For some reason, the length of a generation served to diminish the sting and stain of, “I never wanted you” as it passed from my mother’s lips through my lanky child-body; because it was all the fault of HER mother. I don’t fully know why I was so willing and so desperate to forgive and rationalize the hurts my own mother doled out (both intentionally and un-). As I approach 30 of my own years of age and 4 of my daughter’s, fully grasping this phenomenon is lost to me.
“Mama, remember when I used to be a Superhero?”
“Yes, Kismet, I remember”
“Well, now I’m not because that is just too high for me to reach. Mama will you pick me up so I can feel like a Superhero again?” That I can do. Perhaps if a young me thought to expel the chill in my mother’s broken heart with those words….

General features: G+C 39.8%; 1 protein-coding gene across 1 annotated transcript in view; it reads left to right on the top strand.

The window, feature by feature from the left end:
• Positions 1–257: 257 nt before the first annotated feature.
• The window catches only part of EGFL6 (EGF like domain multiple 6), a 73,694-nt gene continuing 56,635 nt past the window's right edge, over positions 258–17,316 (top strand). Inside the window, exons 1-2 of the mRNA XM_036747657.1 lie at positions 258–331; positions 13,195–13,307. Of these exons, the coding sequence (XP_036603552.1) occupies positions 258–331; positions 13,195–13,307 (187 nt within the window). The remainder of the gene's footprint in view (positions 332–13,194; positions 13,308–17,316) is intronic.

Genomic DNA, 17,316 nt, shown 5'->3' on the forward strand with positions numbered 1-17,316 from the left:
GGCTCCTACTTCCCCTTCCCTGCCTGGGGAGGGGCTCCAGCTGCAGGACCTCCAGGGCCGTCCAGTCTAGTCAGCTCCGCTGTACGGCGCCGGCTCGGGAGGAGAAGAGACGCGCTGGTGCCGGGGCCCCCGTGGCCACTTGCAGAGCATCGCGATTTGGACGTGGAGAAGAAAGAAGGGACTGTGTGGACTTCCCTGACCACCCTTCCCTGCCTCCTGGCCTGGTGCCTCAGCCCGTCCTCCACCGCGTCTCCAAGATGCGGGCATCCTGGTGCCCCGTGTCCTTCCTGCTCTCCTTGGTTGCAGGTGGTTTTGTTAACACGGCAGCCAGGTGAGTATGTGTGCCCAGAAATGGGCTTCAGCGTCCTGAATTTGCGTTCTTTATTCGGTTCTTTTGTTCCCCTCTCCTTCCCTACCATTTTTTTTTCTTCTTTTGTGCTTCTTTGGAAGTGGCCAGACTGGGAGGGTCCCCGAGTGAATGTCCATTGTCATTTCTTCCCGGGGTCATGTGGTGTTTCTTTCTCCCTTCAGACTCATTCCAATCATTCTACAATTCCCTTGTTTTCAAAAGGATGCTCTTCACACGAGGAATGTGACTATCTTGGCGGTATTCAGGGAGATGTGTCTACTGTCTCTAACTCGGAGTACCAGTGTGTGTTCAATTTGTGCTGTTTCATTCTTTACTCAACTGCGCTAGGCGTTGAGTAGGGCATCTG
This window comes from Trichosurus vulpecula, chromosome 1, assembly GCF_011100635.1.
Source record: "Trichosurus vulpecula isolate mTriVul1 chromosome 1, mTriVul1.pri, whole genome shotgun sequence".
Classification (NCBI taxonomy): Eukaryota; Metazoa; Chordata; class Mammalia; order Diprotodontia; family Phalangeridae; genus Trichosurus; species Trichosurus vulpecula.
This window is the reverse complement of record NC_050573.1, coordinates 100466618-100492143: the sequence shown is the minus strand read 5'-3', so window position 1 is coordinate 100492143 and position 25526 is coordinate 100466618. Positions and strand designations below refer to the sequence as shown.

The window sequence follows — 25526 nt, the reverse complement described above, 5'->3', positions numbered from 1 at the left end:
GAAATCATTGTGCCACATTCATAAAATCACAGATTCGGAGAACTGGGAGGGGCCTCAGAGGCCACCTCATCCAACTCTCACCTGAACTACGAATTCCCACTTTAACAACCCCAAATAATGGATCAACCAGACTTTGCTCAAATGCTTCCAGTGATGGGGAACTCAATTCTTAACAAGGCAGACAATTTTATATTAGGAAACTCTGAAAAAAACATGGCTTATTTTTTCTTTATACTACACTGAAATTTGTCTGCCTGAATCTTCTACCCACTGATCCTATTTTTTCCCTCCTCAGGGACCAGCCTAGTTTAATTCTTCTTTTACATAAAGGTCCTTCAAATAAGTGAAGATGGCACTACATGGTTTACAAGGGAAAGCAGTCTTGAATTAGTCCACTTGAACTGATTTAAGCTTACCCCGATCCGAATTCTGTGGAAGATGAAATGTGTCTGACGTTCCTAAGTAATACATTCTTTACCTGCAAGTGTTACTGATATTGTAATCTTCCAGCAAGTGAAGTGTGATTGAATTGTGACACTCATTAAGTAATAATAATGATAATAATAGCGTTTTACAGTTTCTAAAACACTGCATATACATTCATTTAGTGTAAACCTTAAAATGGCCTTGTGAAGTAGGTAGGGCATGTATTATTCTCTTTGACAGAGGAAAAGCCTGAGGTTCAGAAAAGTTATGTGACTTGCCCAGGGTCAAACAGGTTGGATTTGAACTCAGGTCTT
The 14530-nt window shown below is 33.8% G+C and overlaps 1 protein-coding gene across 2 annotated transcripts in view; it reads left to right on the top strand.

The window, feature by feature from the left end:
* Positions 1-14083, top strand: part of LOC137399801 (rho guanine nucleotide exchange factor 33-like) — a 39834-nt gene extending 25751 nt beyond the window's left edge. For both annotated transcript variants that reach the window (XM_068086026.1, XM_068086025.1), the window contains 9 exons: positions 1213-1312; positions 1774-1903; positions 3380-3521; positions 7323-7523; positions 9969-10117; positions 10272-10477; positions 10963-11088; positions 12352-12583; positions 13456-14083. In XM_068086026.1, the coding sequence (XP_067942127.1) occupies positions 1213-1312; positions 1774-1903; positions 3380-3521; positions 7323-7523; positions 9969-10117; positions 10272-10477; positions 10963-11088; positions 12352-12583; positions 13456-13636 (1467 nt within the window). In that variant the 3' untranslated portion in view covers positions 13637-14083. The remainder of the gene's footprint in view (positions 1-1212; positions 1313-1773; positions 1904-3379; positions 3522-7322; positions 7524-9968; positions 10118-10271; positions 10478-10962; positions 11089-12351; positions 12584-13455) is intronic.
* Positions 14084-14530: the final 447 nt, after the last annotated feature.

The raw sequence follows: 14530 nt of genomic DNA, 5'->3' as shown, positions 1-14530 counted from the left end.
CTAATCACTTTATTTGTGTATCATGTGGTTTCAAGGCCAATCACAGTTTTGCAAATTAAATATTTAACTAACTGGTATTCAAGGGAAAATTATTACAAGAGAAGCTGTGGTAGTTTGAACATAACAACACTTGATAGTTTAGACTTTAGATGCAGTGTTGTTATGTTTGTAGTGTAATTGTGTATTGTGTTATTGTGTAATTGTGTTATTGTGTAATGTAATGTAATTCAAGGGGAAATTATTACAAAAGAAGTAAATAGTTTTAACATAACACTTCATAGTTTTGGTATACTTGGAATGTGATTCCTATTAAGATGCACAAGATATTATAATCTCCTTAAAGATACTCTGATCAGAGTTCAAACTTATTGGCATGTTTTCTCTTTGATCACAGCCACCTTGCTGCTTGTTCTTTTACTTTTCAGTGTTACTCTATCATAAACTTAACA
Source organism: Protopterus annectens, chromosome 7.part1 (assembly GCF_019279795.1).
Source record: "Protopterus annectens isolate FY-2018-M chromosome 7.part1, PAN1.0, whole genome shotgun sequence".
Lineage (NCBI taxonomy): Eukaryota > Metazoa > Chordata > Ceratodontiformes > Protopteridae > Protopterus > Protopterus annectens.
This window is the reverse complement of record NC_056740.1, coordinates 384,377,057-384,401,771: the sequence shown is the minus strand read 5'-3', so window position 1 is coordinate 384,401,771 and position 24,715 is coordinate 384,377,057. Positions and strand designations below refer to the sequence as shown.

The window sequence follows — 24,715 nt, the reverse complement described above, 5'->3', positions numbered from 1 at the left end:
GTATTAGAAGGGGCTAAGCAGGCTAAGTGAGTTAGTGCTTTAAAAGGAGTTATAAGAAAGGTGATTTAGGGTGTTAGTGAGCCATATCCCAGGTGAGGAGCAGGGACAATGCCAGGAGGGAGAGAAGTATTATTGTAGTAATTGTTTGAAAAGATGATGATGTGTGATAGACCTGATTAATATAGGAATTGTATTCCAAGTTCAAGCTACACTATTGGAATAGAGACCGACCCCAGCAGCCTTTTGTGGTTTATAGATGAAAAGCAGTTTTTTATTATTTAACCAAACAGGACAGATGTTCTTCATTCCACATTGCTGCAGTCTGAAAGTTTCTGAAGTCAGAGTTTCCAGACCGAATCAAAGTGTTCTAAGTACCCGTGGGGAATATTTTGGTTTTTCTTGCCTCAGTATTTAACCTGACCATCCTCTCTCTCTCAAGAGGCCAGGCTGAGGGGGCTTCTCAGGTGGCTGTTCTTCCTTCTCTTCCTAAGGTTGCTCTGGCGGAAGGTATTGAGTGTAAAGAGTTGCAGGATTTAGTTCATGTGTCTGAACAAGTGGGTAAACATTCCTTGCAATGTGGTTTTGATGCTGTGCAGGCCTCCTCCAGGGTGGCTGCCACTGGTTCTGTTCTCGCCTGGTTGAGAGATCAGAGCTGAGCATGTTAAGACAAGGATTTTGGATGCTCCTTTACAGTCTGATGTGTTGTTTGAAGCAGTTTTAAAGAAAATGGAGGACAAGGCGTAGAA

Make me feel like a Superhero again.
How and why we kiss and then teach brokenness is beyond me most times. But I’m guilty. And I refuse the illusion of a generation. With all the turmoil between what I hope for and what I actually end up doing, talking has been my only honest takeaway. And damn if I’m not always saying sorry…
(But, oh, my Little Fate, I’d rather you not live a life where I’ve never been.)
We like to think we’ve buried the trauma of our formative years in the soil of our surname’s worst. The truth? The roots of our lineage are buried deep within ourselves. Mine are buried beneath the veil of my young mother’s fears and deep below the loss of her father’s embraces. And further still–through the corpse of my grandmother’s doctrine. Just as strong as it is twisting and wretched.
(Because, Little Fate, I need to tell you why sometimes I don’t know how to meld this irrepressible feeling of love for you with my unavoidable actions…)
“Well, I haven’t grown my wings yet…but I can run!”
(…but I can try.)